It’s been a while since I’ve done a Hero Whipped piece and I was considering this idea and several others to liven things up. If you’ve not read one of these posts before. Since the introduction the focus has been on one character, one who appears in comics but usually in many kinds of media, including films, of course.
With regards to Richie Rich there are really quite a few avenues of my return to comics, not to mention that but also the relationship between comics and film, which I can touch upon here. Before getting to a specific case study, which is where this post will differentiate itself. I’ll go through a bit of character history, as well as personal history with the character.
Richie Rich is one of the characters I grew up with when I was first reading comics before I abandoned them. The fate of his character and Harvey Comics was one of the hard truths I had to come to terms with upon returning to enjoying the medium after about a decade and a half hiatus.
Now, he and other Harvey creations aren’t exactly dead in the water. Harvey Comics met its demise not too long after the release of the Richie Rich film. It was second major film project based on their characters and ironically, the single-issue adaptation of the film’s story was actually released by Marvel, and that’s where the case study will come in.
Since Harvey went under the characters of their universe have undergone quite a journey. They were reprinted in a series of collections, most of which are now hard-to-find, by Dark Horse Comics.
However, that didn’t last long, but Richie Rich has been revitalized through Ape Entertainment’s Kidzoic label. What Ape, with aid of the old hands that are still with us, have managed to do is that they’ve modernized the character in appearance, behavior and plot, but kept Richie’s essence the same. Through Rich Rescue he still gets into capers but the tales are more formalized and less random. He rings a bit more true but is still essentially a good kid, and not the spoiled silver spoon baby one would expect. Reggie, his antagonistic cousin, is a bit more rounded. The art is also more malleable inasmuch as there are reprints/recolorings of old tales as well as new stories with classical design of the characters.
Then last year, Classic Media, which is the company that took control of the intellectual property of Harvey and a couple of other companies was purchased by DreamWorks. This development is great for the future of these characters. Firstly, it doesn’t seem like right now it’ll endanger rekindled comic adaptations (while Star Wars comics will migrate to Marvel, comics based on Disney’s characters remain entrenched at Boom Studios, and Disney has never really had a proprietary brand) I don’t foresee DreamWorks or Classic Media entering the fray either, but do believe Spielberg/DreamWorks will try and build upon his investment, and considering he was executive producer on the first Casper cinematic incarnation, other films may be in the offing.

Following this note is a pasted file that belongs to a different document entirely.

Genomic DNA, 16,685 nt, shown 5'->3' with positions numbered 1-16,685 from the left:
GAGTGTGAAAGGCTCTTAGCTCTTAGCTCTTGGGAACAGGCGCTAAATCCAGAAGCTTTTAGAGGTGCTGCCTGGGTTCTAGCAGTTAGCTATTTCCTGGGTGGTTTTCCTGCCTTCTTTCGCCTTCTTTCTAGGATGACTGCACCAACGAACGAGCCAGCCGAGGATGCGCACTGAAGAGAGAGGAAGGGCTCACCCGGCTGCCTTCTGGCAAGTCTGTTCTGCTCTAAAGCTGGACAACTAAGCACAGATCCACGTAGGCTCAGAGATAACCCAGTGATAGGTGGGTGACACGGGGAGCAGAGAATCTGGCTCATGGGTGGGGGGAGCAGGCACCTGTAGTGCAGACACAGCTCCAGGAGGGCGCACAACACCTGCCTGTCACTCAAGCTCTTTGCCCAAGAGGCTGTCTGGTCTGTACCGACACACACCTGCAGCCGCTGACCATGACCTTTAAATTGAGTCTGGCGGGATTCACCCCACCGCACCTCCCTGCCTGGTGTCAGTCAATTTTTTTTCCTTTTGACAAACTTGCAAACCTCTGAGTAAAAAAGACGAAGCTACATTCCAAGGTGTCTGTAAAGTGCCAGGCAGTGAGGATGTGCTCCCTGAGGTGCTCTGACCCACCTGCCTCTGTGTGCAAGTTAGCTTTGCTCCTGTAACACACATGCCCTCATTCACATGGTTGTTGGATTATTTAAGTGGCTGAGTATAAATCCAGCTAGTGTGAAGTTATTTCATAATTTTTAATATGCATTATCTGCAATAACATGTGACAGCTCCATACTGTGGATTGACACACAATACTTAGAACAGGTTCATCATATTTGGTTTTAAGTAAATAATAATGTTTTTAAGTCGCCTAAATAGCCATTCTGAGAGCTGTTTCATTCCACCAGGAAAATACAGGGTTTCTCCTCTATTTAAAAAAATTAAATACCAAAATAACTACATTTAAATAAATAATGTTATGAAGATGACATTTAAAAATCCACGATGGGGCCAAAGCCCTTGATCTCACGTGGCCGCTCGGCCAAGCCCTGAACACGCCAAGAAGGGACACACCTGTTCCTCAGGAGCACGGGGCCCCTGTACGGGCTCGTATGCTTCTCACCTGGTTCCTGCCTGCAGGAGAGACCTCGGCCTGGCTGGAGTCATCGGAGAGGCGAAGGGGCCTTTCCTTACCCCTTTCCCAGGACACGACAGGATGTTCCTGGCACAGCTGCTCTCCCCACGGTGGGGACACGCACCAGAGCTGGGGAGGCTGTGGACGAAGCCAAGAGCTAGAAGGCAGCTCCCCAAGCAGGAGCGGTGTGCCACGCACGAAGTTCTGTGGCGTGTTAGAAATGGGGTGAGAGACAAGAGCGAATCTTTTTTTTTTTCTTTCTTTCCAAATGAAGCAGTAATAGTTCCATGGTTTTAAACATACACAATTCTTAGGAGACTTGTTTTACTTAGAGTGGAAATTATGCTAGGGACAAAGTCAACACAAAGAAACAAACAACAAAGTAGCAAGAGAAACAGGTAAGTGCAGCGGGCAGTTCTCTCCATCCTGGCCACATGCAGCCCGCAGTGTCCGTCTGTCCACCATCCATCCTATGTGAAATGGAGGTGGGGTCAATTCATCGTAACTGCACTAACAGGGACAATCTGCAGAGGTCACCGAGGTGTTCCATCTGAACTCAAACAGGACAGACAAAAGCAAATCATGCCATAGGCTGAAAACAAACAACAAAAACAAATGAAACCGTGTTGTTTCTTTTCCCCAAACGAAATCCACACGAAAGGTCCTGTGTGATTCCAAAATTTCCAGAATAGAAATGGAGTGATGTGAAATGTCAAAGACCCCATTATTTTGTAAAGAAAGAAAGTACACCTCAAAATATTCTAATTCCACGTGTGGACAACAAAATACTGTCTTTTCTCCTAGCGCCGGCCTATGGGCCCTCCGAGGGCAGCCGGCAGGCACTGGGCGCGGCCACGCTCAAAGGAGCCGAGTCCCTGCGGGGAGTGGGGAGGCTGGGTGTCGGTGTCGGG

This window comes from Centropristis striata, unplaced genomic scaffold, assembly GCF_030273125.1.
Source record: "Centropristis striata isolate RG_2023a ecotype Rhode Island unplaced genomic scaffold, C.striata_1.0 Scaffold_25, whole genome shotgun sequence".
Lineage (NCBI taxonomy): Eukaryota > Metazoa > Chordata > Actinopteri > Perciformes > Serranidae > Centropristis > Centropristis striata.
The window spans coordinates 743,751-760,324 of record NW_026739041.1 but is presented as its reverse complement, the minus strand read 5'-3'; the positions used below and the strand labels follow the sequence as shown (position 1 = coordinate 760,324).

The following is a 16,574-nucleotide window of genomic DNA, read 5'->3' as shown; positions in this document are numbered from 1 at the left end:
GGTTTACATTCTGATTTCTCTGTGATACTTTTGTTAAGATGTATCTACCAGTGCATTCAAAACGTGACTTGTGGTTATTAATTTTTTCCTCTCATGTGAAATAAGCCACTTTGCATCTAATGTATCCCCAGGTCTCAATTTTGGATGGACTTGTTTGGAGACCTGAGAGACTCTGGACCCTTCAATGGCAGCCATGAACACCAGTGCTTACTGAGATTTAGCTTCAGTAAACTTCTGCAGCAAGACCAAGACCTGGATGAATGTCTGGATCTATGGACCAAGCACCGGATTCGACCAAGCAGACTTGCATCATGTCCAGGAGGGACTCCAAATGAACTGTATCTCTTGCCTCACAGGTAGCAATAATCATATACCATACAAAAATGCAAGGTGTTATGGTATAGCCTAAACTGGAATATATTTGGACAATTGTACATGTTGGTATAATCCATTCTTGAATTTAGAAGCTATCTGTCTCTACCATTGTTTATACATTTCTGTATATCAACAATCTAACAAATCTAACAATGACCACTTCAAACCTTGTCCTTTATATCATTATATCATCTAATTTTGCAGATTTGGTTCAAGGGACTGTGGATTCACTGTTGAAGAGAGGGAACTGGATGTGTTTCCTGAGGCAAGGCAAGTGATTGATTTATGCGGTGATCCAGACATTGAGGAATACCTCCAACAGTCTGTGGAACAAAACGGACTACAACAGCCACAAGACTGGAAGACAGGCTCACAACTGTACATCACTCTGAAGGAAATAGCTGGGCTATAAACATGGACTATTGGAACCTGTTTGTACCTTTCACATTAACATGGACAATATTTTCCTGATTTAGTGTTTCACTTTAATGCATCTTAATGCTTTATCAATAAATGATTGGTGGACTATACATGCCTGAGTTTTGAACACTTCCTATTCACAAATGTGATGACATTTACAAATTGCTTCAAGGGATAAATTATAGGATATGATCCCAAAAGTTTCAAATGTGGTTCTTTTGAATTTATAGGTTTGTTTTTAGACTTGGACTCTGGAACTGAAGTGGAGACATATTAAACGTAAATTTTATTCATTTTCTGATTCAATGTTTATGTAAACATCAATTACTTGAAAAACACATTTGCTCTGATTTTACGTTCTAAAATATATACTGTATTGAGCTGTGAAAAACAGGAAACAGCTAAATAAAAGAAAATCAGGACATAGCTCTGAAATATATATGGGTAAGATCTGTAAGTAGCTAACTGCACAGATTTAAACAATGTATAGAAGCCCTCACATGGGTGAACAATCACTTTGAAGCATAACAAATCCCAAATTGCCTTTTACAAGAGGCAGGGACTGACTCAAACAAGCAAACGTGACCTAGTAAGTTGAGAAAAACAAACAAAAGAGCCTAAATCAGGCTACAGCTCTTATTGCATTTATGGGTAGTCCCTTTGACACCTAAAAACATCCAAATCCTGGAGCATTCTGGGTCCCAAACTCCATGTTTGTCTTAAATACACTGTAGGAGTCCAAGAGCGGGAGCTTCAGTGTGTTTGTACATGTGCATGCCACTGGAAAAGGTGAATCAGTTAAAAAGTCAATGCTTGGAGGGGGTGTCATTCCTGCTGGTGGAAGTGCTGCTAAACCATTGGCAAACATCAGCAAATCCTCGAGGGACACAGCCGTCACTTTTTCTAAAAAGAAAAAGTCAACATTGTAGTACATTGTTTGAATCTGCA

The Harvey Universe would be a prime candidate (and this could be a list at some point) for a motion capture treatment in the future.
Which brings me to the specific.
Before I revisited, and read Richie Rich more voraciously than I ever had before my departure from comics, I hovered around what was in part wrong with the film version. I think if I saw the film again, I’d still like it but there’d be similar issues for me.
Culkin (and here may be another list ranking his films) was not necessarily the wrong choice for the part, but the part was written more to suit him than the character, there’s the occasional precociousness and snark that’s really not Richie. There’s that origin of meeting his friends where the trite envy is built in where the greedy adult world is really what’s supposed to be the enemy. Richie, his father and mother are fictitious, altruistic billionaires that are all childlike counter-capitalists in their desire to always do right over what’s profitable, yet, due to their virtue always come out swimming in money. This nuanced tonality, even with some similar dialogue and plot points comes through a lot better in a comic version of the film tale because the performances are my interpretations through reading rather than being presented a concrete interpretation onscreen.
Granted some of this commentary runs counter to some of my fanboy advice, but it’s a lot easier to avoid these pitfalls when there are multiple cinematic versions to fall back on. With Richie Rich there’s just this one major film and the TV show. It’s still a better more complete film than the latter TV project Richie Rich’s Christmas with David Gallagher, but a more creative dynamic with thew friends and perhaps someone like Elijah Wood in the lead would’ve worked better.
With recent sociopolitical developments the atmosphere’s right for a new, more mature, dare I even say deep, handling of this character. The time has definitely come I think for a screen return of some kind and a continued proliferation in comics for Richie Rich.